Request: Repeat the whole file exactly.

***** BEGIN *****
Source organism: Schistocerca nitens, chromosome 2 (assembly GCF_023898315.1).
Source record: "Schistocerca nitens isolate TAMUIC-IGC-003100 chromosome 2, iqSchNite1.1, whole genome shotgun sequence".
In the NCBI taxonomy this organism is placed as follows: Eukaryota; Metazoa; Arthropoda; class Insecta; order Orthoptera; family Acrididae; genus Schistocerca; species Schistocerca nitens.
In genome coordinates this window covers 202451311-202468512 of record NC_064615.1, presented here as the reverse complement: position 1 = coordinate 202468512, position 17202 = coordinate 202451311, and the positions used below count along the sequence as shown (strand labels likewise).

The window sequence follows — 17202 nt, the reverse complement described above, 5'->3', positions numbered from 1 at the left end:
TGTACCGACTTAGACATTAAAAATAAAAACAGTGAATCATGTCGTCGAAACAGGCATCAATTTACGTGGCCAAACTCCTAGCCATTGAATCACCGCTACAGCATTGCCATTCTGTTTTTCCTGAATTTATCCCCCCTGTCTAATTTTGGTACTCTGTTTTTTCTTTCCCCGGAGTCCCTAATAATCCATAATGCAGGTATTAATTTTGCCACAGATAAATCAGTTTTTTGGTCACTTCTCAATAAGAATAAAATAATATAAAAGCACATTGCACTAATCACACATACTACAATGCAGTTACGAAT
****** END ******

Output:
Source organism: Schistocerca nitens, chromosome 2 (assembly GCF_023898315.1).
Source record: "Schistocerca nitens isolate TAMUIC-IGC-003100 chromosome 2, iqSchNite1.1, whole genome shotgun sequence".
In the NCBI taxonomy this organism is placed as follows: Eukaryota; Metazoa; Arthropoda; class Insecta; order Orthoptera; family Acrididae; genus Schistocerca; species Schistocerca nitens.
In genome coordinates this window covers 202451311-202468512 of record NC_064615.1, presented here as the reverse complement: position 1 = coordinate 202468512, position 17202 = coordinate 202451311, and the positions used below count along the sequence as shown (strand labels likewise).

The window sequence follows — 17202 nt, the reverse complement described above, 5'->3', positions numbered from 1 at the left end:
TGTACCGACTTAGACATTAAAAATAAAAACAGTGAATCATGTCGTCGAAACAGGCATCAATTTACGTGGCCAAACTCCTAGCCATTGAATCACCGCTACAGCATTGCCATTCTGTTTTTCCTGAATTTATCCCCCCTGTCTAATTTTGGTACTCTGTTTTTTCTTTCCCCGGAGTCCCTAATAATCCATAATGCAGGTATTAATTTTGCCACAGATAAATCAGTTTTTTGGTCACTTCTCAATAAGAATAAAATAATATAAAAGCACATTGCACTAATCACACATACTACAATGCAGTTACGAAT